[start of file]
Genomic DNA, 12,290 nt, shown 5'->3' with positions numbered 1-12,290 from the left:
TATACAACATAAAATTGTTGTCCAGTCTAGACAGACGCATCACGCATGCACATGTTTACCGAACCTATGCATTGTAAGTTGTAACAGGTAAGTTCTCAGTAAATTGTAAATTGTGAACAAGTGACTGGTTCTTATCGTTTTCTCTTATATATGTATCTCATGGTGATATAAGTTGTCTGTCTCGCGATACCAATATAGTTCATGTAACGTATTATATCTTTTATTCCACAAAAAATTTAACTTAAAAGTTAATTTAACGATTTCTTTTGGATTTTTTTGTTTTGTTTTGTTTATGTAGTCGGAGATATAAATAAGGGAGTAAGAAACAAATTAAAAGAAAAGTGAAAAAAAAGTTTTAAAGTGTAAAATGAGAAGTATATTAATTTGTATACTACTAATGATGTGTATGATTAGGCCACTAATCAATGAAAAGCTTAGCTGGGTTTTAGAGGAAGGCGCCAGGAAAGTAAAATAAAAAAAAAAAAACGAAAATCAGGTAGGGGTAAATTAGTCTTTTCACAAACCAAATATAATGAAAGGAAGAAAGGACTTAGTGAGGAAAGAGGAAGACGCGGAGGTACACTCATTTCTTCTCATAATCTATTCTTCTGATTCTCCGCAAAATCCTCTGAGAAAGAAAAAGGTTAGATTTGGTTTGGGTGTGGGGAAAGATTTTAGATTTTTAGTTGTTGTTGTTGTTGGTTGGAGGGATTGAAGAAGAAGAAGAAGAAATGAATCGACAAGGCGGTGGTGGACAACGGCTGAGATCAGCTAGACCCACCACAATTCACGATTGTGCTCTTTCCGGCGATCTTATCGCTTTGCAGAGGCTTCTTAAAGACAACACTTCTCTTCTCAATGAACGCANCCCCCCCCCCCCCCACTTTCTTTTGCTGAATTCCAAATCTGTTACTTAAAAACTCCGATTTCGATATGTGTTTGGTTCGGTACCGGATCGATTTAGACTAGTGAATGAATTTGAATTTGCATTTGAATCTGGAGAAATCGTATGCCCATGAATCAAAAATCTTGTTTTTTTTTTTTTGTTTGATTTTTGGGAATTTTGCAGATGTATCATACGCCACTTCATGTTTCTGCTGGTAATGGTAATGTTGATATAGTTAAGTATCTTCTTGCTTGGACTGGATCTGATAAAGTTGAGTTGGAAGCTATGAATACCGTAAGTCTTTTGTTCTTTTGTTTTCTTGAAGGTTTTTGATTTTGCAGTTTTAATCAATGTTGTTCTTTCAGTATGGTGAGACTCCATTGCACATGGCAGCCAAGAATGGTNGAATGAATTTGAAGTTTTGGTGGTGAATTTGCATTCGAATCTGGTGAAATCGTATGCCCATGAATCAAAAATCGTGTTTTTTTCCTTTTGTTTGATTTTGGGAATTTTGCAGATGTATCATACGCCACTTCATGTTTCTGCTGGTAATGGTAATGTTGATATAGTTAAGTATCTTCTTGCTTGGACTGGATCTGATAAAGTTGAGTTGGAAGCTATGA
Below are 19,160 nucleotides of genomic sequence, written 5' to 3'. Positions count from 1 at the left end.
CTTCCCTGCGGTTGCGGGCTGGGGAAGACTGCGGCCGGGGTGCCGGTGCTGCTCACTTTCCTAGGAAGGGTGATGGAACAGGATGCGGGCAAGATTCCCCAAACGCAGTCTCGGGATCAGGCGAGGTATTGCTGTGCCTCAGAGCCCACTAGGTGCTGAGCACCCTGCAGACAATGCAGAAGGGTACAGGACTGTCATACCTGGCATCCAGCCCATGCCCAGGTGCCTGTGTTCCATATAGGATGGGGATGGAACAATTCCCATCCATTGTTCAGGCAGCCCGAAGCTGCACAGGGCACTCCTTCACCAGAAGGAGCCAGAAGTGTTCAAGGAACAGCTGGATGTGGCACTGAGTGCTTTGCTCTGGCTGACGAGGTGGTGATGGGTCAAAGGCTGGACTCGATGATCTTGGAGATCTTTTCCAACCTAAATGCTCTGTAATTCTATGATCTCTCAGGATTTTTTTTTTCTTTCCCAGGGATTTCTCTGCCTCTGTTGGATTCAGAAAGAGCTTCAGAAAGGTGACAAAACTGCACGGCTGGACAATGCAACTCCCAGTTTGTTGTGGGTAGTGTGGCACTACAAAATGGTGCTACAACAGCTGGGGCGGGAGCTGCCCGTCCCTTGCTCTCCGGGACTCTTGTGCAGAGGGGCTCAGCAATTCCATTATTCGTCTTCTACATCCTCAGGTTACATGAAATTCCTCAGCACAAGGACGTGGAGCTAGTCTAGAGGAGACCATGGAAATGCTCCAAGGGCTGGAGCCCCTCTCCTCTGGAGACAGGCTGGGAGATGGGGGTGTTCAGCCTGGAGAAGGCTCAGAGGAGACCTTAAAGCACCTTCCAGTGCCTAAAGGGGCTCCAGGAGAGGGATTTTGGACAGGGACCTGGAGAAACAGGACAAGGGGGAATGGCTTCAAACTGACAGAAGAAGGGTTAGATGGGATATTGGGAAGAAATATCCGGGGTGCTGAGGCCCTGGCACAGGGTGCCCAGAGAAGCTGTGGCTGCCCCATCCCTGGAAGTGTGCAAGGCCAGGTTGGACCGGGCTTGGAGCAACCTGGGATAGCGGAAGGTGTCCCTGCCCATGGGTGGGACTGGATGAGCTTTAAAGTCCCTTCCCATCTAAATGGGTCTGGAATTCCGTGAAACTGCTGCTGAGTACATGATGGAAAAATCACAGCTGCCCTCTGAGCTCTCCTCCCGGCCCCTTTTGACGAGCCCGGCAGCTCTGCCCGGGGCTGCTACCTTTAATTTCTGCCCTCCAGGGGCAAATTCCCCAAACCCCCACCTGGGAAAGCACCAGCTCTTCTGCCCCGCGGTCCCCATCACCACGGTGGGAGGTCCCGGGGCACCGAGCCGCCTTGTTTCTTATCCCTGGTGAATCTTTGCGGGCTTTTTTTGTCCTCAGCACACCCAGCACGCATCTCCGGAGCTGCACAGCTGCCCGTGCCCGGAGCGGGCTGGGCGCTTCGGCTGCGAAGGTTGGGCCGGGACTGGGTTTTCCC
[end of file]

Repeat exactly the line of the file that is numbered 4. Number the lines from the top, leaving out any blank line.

CTTCCCTGCGGTTGCGGGCTGGGGAAGACTGCGGCCGGGGTGCCGGTGCTGCTCACTTTCCTAGGAAGGGTGATGGAACAGGATGCGGGCAAGATTCCCCAAACGCAGTCTCGGGATCAGGCGAGGTATTGCTGTGCCTCAGAGCCCACTAGGTGCTGAGCACCCTGCAGACAATGCAGAAGGGTACAGGACTGTCATACCTGGCATCCAGCCCATGCCCAGGTGCCTGTGTTCCATATAGGATGGGGATGGAACAATTCCCATCCATTGTTCAGGCAGCCCGAAGCTGCACAGGGCACTCCTTCACCAGAAGGAGCCAGAAGTGTTCAAGGAACAGCTGGATGTGGCACTGAGTGCTTTGCTCTGGCTGACGAGGTGGTGATGGGTCAAAGGCTGGACTCGATGATCTTGGAGATCTTTTCCAACCTAAATGCTCTGTAATTCTATGATCTCTCAGGATTTTTTTTTTCTTTCCCAGGGATTTCTCTGCCTCTGTTGGATTCAGAAAGAGCTTCAGAAAGGTGACAAAACTGCACGGCTGGACAATGCAACTCCCAGTTTGTTGTGGGTAGTGTGGCACTACAAAATGGTGCTACAACAGCTGGGGCGGGAGCTGCCCGTCCCTTGCTCTCCGGGACTCTTGTGCAGAGGGGCTCAGCAATTCCATTATTCGTCTTCTACATCCTCAGGTTACATGAAATTCCTCAGCACAAGGACGTGGAGCTAGTCTAGAGGAGACCATGGAAATGCTCCAAGGGCTGGAGCCCCTCTCCTCTGGAGACAGGCTGGGAGATGGGGGTGTTCAGCCTGGAGAAGGCTCAGAGGAGACCTTAAAGCACCTTCCAGTGCCTAAAGGGGCTCCAGGAGAGGGATTTTGGACAGGGACCTGGAGAAACAGGACAAGGGGGAATGGCTTCAAACTGACAGAAGAAGGGTTAGATGGGATATTGGGAAGAAATATCCGGGGTGCTGAGGCCCTGGCACAGGGTGCCCAGAGAAGCTGTGGCTGCCCCATCCCTGGAAGTGTGCAAGGCCAGGTTGGACCGGGCTTGGAGCAACCTGGGATAGCGGAAGGTGTCCCTGCCCATGGGTGGGACTGGATGAGCTTTAAAGTCCCTTCCCATCTAAATGGGTCTGGAATTCCGTGAAACTGCTGCTGAGTACATGATGGAAAAATCACAGCTGCCCTCTGAGCTCTCCTCCCGGCCCCTTTTGACGAGCCCGGCAGCTCTGCCCGGGGCTGCTACCTTTAATTTCTGCCCTCCAGGGGCAAATTCCCCAAACCCCCACCTGGGAAAGCACCAGCTCTTCTGCCCCGCGGTCCCCATCACCACGGTGGGAGGTCCCGGGGCACCGAGCCGCCTTGTTTCTTATCCCTGGTGAATCTTTGCGGGCTTTTTTTGTCCTCAGCACACCCAGCACGCATCTCCGGAGCTGCACAGCTGCCCGTGCCCGGAGCGGGCTGGGCGCTTCGGCTGCGAAGGTTGGGCCGGGACTGGGTTTTCCC